With the majority of businesses in United States and in San Diego County operating as small businesses, work-life balance is necessary to continue and grow. By scheduling time off, turning off the cell phone and choosing a second-in-command, you can protect and freely enjoy your time away from the small business you run, work for or support. Here’s to work-life balance in small businesses everywhere!

* The U.S. Small Business Administration sources data from the Office of Advocacy estimates based on data from the U.S. Dept. of Commerce, Census Bureau, and trends from the U.S. Dept. of Labor, Bureau of Labor Statistics and Business Employment Dynamics.

Angela Martin is the owner of DEFINING SUCCESS COACHING and is a certified career and life coach who uses proven techniques to help creative people see themselves receiving the recognition they deserve, hear about themselves in their industry and finally feel satisfied even though they previously felt stuck. Angela serves on the Board of the San Diego Professional Coaches’ Alliance and is the Work-Life Balance Writer for San Diego’s Examiner.com. She is also a speaker. Angela was previously the Creative Manager at the advertising agency that did Got Milk?

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How to Get Financing For Your Small Business

In today’s hostile economic environment, access to capital is the primary differentiating factor between those businesses which have been able to expand and gain market share versus those that have experienced enormous drops in revenue. The reason many small businesses have seen their sales and cash flow drop dramatically, many to the point of closing their doors, while many large U.S. corporations have managed to increase sales, open new retail operations, and grow earnings per share is that a small business almost always relies exclusively on traditional commercial bank financing, such as SBA loans and unsecured lines of credit, while large publicly traded corporations have access to the public markets, such as the stock market or bond market, for access to capital.

Prior to the onset of the financial crises of 2008 and the ensuing Great Recession, many of the largest U.S. commercial banks were engaging in an easy money policy and openly lending to small businesses, whose owners had good credit scores and some industry experience. Many of these business loans consisted of unsecured commercial lines of credit and installment loans that required no collateral. These loans were almost always exclusively backed by a personal guaranty from the business owner. This is why good personal credit was all that was required to virtually guarantee a business loan approval.

During this period, thousands of small business owners used these business loans and lines of credit to access the capital they needed to fund working capital needs that included payroll expenses, equipment purchases, maintenance, repairs, marketing, tax obligations, and expansion opportunities. Easy access to these capital resources allowed many small businesses to flourish and to manage cash flow needs as they arose. Yet, many business owners grew overly optimistic and many made aggressive growth forecasts and took on increasingly risky bets.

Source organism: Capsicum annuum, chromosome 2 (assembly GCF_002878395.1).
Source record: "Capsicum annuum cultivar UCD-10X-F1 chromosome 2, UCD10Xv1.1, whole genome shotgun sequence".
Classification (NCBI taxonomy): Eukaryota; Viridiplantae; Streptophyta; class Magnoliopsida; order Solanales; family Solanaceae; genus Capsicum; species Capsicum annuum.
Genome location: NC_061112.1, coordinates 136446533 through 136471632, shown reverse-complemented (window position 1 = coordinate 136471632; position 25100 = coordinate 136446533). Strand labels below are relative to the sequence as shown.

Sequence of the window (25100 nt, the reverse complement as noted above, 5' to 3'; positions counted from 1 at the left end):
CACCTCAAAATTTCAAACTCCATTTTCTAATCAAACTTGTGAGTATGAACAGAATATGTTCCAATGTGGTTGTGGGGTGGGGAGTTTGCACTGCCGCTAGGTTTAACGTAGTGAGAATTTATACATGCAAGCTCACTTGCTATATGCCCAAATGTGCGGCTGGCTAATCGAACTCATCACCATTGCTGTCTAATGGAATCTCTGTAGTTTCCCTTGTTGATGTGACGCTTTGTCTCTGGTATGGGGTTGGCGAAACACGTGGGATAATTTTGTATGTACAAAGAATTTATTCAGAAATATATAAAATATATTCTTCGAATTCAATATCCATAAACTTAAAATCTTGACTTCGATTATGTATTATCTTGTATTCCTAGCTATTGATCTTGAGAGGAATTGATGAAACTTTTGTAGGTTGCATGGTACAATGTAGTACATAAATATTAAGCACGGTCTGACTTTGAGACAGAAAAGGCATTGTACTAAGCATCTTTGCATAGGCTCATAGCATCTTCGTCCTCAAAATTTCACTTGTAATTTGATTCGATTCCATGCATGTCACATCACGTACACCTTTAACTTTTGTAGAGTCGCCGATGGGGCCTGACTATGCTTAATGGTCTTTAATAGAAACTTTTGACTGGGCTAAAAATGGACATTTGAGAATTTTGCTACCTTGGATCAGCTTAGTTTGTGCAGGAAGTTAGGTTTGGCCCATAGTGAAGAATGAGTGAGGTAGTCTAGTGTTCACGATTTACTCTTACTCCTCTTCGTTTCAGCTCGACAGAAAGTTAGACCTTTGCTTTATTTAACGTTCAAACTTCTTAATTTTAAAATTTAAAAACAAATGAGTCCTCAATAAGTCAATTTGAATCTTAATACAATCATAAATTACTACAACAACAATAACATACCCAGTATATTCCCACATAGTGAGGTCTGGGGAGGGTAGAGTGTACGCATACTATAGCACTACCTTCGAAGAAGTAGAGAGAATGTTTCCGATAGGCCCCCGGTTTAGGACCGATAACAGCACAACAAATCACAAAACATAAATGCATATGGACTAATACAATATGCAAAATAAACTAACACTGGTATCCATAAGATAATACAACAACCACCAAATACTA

As a result, many ambitious business owners began to expand their business operations and borrowed heavily from small business loans and lines of credit, with the anticipation of being able to pay back these heavy debt loads through future growth and increased profits. As long as banks maintained this ‘easy money’ policy, asset values continued to rise, consumers continued to spend, and business owners continued to expand through the use of increased leverage. But, eventually, this party, would come to an abrupt ending.

When the financial crisis of 2008 began with the sudden collapse of Lehman Brothers, one of the oldest and most renowned banking institutions on Wall Street, a financial panic and contagion spread throughout the credit markets. The ensuing freeze of the credit markets caused the gears of the U.S. financial system to come to a grinding halt. Banks stopped lending overnight and the sudden lack of easy money which had caused asset values, especially home prices, to increase in recent years, now cause those very same asset values to plummet. As asset values imploded, commercial bank balance sheets deteriorated and stock prices collapsed. The days of easy money had ended. The party was officially over.

In the aftermath of the financial crisis, the Great Recession that followed created a vacuum in the capital markets. The very same commercial banks that had freely and easily lent money to small businesses and small business owners, now suffered from a lack of capital on their balance sheets – one that threatened their very own existence. Almost overnight, many commercial banks closed off further access to business lines of credit and called due the outstanding balances on business loans. Small businesses, which relied on the working capital from these business lines of credit, could no longer meet their cash flow needs and debt obligations. Unable to cope with a sudden and dramatic drop in sales and revenue, many small businesses failed.